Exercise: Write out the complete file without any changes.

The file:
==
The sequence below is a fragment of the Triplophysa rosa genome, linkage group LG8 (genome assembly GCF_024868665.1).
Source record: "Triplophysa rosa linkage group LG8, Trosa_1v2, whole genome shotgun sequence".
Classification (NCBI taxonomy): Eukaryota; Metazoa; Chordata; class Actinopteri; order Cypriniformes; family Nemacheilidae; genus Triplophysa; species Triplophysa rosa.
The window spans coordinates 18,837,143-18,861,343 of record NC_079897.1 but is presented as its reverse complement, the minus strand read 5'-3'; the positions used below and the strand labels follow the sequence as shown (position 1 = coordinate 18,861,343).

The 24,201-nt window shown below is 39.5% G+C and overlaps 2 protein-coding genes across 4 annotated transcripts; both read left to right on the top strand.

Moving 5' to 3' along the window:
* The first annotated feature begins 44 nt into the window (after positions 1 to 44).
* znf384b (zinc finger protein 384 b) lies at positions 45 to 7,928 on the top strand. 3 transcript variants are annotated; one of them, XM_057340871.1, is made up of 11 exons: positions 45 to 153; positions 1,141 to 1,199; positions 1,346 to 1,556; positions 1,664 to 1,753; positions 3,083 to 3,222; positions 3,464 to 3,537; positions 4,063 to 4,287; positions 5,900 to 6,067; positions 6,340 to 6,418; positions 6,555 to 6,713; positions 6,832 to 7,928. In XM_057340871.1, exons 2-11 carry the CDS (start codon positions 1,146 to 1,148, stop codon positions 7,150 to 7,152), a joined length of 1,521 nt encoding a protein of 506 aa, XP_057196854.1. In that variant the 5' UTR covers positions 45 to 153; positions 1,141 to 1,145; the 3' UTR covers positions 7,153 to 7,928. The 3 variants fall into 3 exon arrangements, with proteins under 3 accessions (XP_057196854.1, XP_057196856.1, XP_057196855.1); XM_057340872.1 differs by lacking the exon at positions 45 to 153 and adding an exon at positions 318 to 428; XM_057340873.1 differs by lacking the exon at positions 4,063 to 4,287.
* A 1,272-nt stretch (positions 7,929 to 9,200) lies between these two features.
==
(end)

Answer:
The sequence below is a fragment of the Triplophysa rosa genome, linkage group LG8 (genome assembly GCF_024868665.1).
Source record: "Triplophysa rosa linkage group LG8, Trosa_1v2, whole genome shotgun sequence".
Classification (NCBI taxonomy): Eukaryota; Metazoa; Chordata; class Actinopteri; order Cypriniformes; family Nemacheilidae; genus Triplophysa; species Triplophysa rosa.
The window spans coordinates 18,837,143-18,861,343 of record NC_079897.1 but is presented as its reverse complement, the minus strand read 5'-3'; the positions used below and the strand labels follow the sequence as shown (position 1 = coordinate 18,861,343).

The 24,201-nt window shown below is 39.5% G+C and overlaps 2 protein-coding genes across 4 annotated transcripts; both read left to right on the top strand.

Moving 5' to 3' along the window:
* The first annotated feature begins 44 nt into the window (after positions 1 to 44).
* znf384b (zinc finger protein 384 b) lies at positions 45 to 7,928 on the top strand. 3 transcript variants are annotated; one of them, XM_057340871.1, is made up of 11 exons: positions 45 to 153; positions 1,141 to 1,199; positions 1,346 to 1,556; positions 1,664 to 1,753; positions 3,083 to 3,222; positions 3,464 to 3,537; positions 4,063 to 4,287; positions 5,900 to 6,067; positions 6,340 to 6,418; positions 6,555 to 6,713; positions 6,832 to 7,928. In XM_057340871.1, exons 2-11 carry the CDS (start codon positions 1,146 to 1,148, stop codon positions 7,150 to 7,152), a joined length of 1,521 nt encoding a protein of 506 aa, XP_057196854.1. In that variant the 5' UTR covers positions 45 to 153; positions 1,141 to 1,145; the 3' UTR covers positions 7,153 to 7,928. The 3 variants fall into 3 exon arrangements, with proteins under 3 accessions (XP_057196854.1, XP_057196856.1, XP_057196855.1); XM_057340872.1 differs by lacking the exon at positions 45 to 153 and adding an exon at positions 318 to 428; XM_057340873.1 differs by lacking the exon at positions 4,063 to 4,287.
* A 1,272-nt stretch (positions 7,929 to 9,200) lies between these two features.